Will Donald Trump scare tourists away from America? Judging from the latest US spending data, he might already be doing so.
Since Mr Trump’s election in November, businesses that rely on tourism have become increasingly concerned that the president’s "America First" policies – including bans on travel from selected Muslim-majority countries and extra vetting of visa applicants – will make the country less attractive as a destination for all kinds of visitors. Some organisations and companies have even reported a decrease in bookings.
Now the decline is beginning to appear in economic statistics. The Bureau of Economic Analysis estimates that in the three months to the end of February, spending by foreigners on travel in the US amounted to US$44 billion, down by about 10.2 per cent from the three months to the end of October, before Mr Trump won the election. The decline, while small compared with what happened after the terrorist attacks of September 11, 2001, was the largest during a comparable period since the recession of 2008 and 2009.
To be sure, such short-term moves often reverse themselves, and Mr Trump isn’t the only factor that could affect tourism. The US dollar, for example, gained about 2 per cent against the currencies of the country’s trading partners between October and February, making travel to the US a bit more expensive. That said, the historical correlation between tourism and the dollar’s exchange rate is not very strong. And of course it stands to reason that if the US makes foreigners feel unwelcome, they won’t want to visit and spend money.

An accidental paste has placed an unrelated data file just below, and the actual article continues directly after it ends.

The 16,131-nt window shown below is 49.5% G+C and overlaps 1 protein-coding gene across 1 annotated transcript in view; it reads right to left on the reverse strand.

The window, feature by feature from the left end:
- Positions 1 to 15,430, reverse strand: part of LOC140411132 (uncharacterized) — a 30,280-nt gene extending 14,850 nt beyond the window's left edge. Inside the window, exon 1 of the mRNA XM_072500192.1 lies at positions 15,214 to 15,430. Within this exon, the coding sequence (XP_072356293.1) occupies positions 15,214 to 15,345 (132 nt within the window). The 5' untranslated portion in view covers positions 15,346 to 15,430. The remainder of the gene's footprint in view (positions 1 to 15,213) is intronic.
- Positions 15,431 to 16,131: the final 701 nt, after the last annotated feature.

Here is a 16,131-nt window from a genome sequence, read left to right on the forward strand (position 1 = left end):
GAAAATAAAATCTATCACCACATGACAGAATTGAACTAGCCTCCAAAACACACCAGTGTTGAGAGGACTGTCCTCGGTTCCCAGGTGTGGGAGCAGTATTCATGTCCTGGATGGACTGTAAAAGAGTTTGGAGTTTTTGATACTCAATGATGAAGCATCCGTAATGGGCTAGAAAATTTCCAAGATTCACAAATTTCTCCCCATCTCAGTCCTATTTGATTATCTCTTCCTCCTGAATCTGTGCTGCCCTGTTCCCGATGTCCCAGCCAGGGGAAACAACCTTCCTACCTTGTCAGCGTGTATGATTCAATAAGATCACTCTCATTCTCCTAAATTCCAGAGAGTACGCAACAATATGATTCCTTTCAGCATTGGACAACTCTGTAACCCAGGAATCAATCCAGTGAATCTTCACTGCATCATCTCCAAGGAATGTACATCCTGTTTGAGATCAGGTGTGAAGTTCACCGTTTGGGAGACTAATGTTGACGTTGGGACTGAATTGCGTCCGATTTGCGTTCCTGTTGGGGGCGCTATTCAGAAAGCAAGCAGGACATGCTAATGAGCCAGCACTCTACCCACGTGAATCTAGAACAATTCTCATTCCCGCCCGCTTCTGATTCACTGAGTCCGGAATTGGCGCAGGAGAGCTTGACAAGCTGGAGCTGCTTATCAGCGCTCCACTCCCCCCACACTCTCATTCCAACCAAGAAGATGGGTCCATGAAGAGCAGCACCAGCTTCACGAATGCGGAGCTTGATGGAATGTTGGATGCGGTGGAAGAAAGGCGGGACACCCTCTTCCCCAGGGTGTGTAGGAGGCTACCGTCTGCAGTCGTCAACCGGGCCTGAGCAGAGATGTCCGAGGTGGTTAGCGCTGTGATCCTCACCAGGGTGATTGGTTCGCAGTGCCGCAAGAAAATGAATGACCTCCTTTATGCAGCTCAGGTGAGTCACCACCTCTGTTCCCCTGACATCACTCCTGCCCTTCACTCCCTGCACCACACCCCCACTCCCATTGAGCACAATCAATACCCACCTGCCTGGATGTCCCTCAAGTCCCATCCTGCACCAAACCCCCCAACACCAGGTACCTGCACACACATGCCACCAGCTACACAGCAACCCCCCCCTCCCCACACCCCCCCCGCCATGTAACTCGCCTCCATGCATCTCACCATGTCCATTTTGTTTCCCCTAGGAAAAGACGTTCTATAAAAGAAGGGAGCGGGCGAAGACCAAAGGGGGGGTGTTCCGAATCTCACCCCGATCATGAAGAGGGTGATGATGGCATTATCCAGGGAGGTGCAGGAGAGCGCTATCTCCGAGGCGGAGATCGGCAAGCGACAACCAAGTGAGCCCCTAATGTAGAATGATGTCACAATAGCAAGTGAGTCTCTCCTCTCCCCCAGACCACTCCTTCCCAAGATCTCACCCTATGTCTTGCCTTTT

The effect on tourism illustrates the broader contradictions in Mr Trump’s version of "economic nationalism". Repelling foreigners might benefit US workers by reducing competition for jobs in the short term. Ultimately, it might also mean less work.
A case in point comes from Hawaii. Some travel officials in the state say they are concerned about the Trump administration’s effect on travel. Reene Ho-Phang, Hawaii Tourism China’s managing director, said the executive order limiting travel from specific regions of the Middle East and Africa may not be aimed at Asia, but it creates unease for Chinese visitors who fear travel restrictions could worsen.
Against this backdrop, the Honolulu Star-Advertiser reported last week that more than 2,000 of the 6,000 distributors of the personal care products company Nu Skin in China and Hong Kong who were planning to attend a conference in Hawaii were not able to attend because of visa trouble. Next month’s convention of the direct marketing company was to be Hawaii’s largest incentive travel group from China.* Bloomberg News, with additional reporting by the Associated Press.